Yingluck Shinawatra became Thailand’s first female prime minister by pledging to lift rural incomes through higher rice prices. The rest of Asia may now have to pay for her campaign promise, a Bloomberg report said.
Yingluck has said the government will buy unmilled grain from farmers at 15,000 baht a ton at harvest in November, above current market rates of 9,900 baht.
With Thailand the world’s biggest exporter, that may raise rice prices across a region that accounts for 87 percent of global consumption. The leader presented her economic policies to the Cabinet yesterday and is scheduled to announce them publicly by Aug 24.
Food makes up more than 30 percent of inflation indexes on average in Asia, according to Rabobank Groep NV. The weighting of rice in consumer-price indexes varies from 9.4 percent in the Philippines, 4.7 percent in Indonesia and 2.9 percent in Thailand, according to Bank of America.
The fondness for certain foods in Asian cuisine — from pork in China to onions in India and chilies in Indonesia — has left some of the region’s central banks grappling with the challenge of responding to surges in the cost of staples. A more varied diet and greater purchasing power for non-food items leave wealthier nations less vulnerable to food-cost gains.
Inflation in at least 10 Asian economies has risen above 10-year averages and has either breached or approached the upper end of official targets. Asian central banks have raised interest rates 44 times since March 2010 to contain inflation and the global uncertainty may keep them on hold “for a month or so,” according to DBS Group Holdings Ltd.
Rice, the staple food for about half of the global population, has surged about 55 percent in the past year according to futures traded on the Chicago Board of Trade. Global food prices remain close to the peak of 2008 and expected volatility in some commodity prices, such as oil, may boost prices in coming months, the World Bank said on Aug 15.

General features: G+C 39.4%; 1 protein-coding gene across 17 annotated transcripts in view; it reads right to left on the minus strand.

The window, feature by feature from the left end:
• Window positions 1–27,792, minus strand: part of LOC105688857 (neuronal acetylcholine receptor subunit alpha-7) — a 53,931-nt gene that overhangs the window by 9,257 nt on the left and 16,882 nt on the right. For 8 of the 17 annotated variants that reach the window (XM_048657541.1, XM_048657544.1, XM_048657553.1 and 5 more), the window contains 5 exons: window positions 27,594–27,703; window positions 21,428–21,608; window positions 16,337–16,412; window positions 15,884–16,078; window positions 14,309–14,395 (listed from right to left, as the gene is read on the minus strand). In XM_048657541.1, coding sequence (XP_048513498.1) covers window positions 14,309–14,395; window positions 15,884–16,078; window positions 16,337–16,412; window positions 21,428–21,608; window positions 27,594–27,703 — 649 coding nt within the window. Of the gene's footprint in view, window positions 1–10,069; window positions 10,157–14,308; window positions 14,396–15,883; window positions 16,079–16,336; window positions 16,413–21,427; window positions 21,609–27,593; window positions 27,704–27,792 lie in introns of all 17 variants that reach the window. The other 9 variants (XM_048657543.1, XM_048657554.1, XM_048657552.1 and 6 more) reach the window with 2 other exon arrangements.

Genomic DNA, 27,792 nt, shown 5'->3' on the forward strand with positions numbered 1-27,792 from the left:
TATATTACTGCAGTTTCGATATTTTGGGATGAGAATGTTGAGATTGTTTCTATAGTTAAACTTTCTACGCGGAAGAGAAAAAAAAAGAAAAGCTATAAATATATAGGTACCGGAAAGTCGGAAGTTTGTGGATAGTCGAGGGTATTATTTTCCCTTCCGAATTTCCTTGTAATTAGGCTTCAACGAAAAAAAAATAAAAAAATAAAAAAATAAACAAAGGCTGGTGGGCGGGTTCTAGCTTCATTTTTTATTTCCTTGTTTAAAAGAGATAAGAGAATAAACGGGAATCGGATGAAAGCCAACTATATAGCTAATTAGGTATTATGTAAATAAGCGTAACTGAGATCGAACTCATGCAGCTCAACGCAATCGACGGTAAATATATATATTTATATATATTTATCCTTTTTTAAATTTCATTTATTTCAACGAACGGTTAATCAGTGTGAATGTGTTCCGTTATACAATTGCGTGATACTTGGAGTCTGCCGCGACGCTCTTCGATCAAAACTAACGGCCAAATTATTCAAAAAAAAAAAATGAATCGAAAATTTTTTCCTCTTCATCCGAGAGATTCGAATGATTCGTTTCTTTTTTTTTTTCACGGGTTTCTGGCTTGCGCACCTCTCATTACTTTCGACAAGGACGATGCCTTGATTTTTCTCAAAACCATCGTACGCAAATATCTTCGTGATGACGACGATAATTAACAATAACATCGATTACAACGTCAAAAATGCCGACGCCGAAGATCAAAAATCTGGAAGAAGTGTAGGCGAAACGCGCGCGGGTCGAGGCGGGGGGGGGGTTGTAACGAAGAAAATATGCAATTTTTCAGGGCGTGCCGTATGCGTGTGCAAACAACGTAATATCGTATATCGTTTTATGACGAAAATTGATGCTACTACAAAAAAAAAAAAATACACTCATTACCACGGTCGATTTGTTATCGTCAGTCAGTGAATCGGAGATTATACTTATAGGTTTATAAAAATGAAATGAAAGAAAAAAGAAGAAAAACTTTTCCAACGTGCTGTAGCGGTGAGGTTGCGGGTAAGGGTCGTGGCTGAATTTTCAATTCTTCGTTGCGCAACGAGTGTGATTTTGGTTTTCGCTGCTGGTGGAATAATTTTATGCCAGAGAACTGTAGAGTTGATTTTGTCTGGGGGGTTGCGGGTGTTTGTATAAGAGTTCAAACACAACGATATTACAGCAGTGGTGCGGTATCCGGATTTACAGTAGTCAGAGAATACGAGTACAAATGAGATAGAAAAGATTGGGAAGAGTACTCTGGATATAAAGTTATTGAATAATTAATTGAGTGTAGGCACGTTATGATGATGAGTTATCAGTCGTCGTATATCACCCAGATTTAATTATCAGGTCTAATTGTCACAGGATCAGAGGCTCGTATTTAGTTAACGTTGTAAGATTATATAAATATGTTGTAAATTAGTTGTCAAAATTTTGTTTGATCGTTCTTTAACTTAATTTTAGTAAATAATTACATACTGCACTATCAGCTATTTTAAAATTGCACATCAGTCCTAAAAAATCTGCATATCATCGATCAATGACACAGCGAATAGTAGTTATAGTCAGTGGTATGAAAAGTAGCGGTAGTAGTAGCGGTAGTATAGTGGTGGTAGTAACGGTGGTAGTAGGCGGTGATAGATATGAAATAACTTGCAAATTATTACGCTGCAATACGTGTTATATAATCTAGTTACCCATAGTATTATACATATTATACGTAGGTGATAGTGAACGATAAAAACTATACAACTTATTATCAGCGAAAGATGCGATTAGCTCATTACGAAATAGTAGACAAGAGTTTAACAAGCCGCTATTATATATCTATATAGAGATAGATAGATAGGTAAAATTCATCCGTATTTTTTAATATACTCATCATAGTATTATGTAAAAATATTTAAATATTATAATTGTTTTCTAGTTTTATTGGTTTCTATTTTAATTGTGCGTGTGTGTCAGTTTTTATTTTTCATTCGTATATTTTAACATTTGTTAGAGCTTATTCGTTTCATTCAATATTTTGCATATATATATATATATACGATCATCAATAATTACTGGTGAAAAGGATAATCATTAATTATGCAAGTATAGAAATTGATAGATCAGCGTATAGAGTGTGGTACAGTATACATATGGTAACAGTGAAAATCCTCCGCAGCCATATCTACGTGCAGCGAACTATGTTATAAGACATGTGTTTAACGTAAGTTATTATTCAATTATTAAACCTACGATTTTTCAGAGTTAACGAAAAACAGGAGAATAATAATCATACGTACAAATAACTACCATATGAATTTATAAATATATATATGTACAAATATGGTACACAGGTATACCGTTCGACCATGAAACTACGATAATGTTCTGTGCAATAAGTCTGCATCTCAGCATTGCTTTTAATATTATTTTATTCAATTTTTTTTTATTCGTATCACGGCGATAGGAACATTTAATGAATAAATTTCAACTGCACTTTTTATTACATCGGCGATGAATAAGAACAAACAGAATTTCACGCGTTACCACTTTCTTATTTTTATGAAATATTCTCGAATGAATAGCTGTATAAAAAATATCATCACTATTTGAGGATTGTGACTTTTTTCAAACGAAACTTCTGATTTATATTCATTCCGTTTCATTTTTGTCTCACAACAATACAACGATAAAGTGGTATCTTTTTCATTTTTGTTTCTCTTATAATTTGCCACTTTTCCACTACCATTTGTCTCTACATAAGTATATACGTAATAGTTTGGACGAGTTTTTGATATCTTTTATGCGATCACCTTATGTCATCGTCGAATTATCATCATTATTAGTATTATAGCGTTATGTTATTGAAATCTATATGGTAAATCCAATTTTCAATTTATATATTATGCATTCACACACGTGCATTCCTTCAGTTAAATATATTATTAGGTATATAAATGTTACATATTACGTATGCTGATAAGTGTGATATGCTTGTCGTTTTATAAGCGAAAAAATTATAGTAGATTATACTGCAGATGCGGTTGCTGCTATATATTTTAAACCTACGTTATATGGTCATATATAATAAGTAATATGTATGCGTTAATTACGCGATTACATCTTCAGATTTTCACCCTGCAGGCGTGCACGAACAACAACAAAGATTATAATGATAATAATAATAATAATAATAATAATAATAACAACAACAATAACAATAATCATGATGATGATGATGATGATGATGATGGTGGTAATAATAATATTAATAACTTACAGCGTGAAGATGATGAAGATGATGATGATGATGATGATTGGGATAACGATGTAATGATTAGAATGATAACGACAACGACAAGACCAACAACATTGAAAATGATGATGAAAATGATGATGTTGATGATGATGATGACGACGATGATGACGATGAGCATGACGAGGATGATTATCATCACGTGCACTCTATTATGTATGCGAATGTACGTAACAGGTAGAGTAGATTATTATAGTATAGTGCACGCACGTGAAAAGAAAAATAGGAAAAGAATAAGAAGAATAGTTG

The export price of rice from Thailand has jumped 24 percent in the past year, to $567 per ton in the week ended Aug 3. That may rise to $700 by the end of December, according to the median estimate in a Bloomberg survey.
Yingluck’s Pheu Thai Party won 264 seats in the 500-member Parliament in the July 3 vote and formed a coalition that selected her as leader this month. The sister of deposed former ruler Thaksin said she plans to cut taxes, build rail lines, and give out free computers to students to boost economic growth.
Her party also promised to raise the daily minimum wage to 300 baht, almost double the current pay in some parts of the country.
The government’s policies will focus on boosting incomes and cutting costs, and the administration doesn’t “want to look only at inflation,” Yingluck said yesterday.
Finance Minister Thirachai Phuvanatnaranubala said this week he plans to meet with the central bank to discuss whether its inflation target may be an “obstacle” for policy implementation.
The Bank of Thailand has signaled it may raise borrowing costs further, saying the government’s spending makes the risk of inflation a greater concern than threats to economic growth. Inflation held above 4 percent for the fourth straight month in July on higher rice, pork, fuel and electricity prices.